Commerce Department outlines plans for basic space traffic management service

WASHINGTON — The Commerce Department has outlined the services it proposes to offer free to satellite operators from the space traffic management system it is developing.

In a request for information (RFI) published Jan. 26, the department’s Office of Space Commerce listed what services it expects to offer through a “basic” space security service and the more advanced services that will not be included.

The Office of Space Commerce plans to provide these services through a system called the Traffic Management System for Space (TraCSS), formerly known as the Open Architecture Data Warehouse. The office is developing TraCSS to eventually take over the provision of civilian space traffic management services, such as warnings of potential collisions, from the Ministry of Defense as outlined in Space Policy Directive 3 in 2018.

The RFI lists 14 services that the office expects to offer through TraCSS as part of the free basic service to satellite operators. They include warnings of potential collisions, launch collision avoidance screening and object re-entry alerts.

Many of these services are provided by the Department of Defense now, although the RFI indicates that it will provide additional or enhanced services beyond what is currently available. One example is what the Office of Space Commerce calls “more advanced approaches” to calculate the probability of a collision based on the dynamics of each close approach.

The RFI lists nine additional services that it does not plan to include in the basic service. It includes combining data from multiple providers into a “single, higher quality product” for calculating potential conjunctions, detecting and tracking satellite outages, and providing optimized recommendations for satellite maneuvers to avoid conjunctions.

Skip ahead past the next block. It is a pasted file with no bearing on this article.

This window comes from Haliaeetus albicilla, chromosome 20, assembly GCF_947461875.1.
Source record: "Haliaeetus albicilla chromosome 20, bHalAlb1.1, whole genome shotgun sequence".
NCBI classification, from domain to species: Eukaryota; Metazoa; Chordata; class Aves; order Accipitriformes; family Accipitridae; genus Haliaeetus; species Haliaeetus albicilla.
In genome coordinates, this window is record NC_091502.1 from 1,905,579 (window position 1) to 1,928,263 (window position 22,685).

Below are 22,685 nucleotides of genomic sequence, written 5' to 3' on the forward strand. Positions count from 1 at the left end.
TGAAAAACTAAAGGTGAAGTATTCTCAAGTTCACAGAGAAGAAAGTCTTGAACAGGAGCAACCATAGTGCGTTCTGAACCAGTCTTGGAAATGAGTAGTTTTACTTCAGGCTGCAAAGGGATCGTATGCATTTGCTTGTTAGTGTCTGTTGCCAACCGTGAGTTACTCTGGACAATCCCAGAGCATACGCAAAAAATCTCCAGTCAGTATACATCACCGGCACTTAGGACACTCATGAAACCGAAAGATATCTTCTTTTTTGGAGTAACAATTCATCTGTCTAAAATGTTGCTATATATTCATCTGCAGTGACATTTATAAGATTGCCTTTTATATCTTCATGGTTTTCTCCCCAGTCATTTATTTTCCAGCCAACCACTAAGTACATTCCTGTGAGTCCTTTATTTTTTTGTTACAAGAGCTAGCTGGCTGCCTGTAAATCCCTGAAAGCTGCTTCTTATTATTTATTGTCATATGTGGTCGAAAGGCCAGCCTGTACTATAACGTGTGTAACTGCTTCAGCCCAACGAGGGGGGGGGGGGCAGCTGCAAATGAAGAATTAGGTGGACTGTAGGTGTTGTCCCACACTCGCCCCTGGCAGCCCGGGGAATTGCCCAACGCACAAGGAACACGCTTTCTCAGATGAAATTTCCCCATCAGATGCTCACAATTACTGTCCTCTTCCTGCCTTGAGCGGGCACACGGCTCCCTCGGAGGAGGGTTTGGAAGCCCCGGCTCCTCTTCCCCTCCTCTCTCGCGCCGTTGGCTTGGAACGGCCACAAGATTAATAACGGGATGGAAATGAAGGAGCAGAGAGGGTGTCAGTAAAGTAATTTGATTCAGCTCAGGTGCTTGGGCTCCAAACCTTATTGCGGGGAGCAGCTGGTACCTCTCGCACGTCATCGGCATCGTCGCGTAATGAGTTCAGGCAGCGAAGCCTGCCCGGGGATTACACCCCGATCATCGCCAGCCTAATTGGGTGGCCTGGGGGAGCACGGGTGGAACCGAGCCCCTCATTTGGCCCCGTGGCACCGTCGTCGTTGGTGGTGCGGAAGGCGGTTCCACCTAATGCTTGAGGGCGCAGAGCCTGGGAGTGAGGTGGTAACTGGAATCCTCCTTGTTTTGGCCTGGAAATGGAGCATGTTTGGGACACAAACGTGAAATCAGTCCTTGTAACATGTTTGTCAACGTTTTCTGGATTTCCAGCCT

The Office of Space Commerce outlined its TraCSS plans to get feedback from both satellite operators and companies that provide commercial space traffic services. The RFI will be open for comments through February 27.

The office seeks input on whether the proposed basic service meets or exceeds what the Ministry of Defense currently offers, and whether it should include additional capacities. It also asks whether the proposed basic service will have a negative impact on companies providing commercial services.

While Space Policy Directive 3 required the Department of Commerce to provide a basic space traffic management service at no cost, it did not define what constitutes basic. “That line is a little blurry,” Richard DalBello, director of the Office of Space Commerce, said of the difference between basic and advanced services in a speech at the AMOS conference in September. “We don’t want to compete with young companies. On the other hand, we want to offer a forward-looking, technologically superior product compared to what they receive today.”

He noted in that speech that the feedback he had received from satellite operators is that they wanted his office to improve what the Department of Defense provides. “The central message that we’re getting from the commercial sector is: ‘Richard, if all you’re going to do is give us what we’re already getting from the Department of Defense, we don’t think that’s enough,'” he said. .

The Office of Space Commerce is working to establish TraCSS as low Earth orbit becomes more congested. The most recent incident took place on January 27, according to LeoLabsa company that provides space situational awareness services through a network of radars that track objects in LEO.

The company said two defunct objects, the Cosmos 2361 spacecraft and an SL-8 rocket body, nearly collided at an altitude of 984 kilometers. LeoLabs estimated the distance of closest approach to be only six meters, with a margin of error of a few tens of meters.

“Had the SL-8 rocket body and Cosmos 2361 collided, it likely would have resulted in thousands of new debris fragments that would have persisted for decades,” the company stated.

Because both objects were decommissioned, there was no way for them to avoid a collision even if given advance warning by a public or commercial space traffic control system. “It is important that we not only focus on avoiding collisions, but also reducing waste and cleaning up debris,” LeoLabs said. “This requires investment in technologies and missions for debris removal.”

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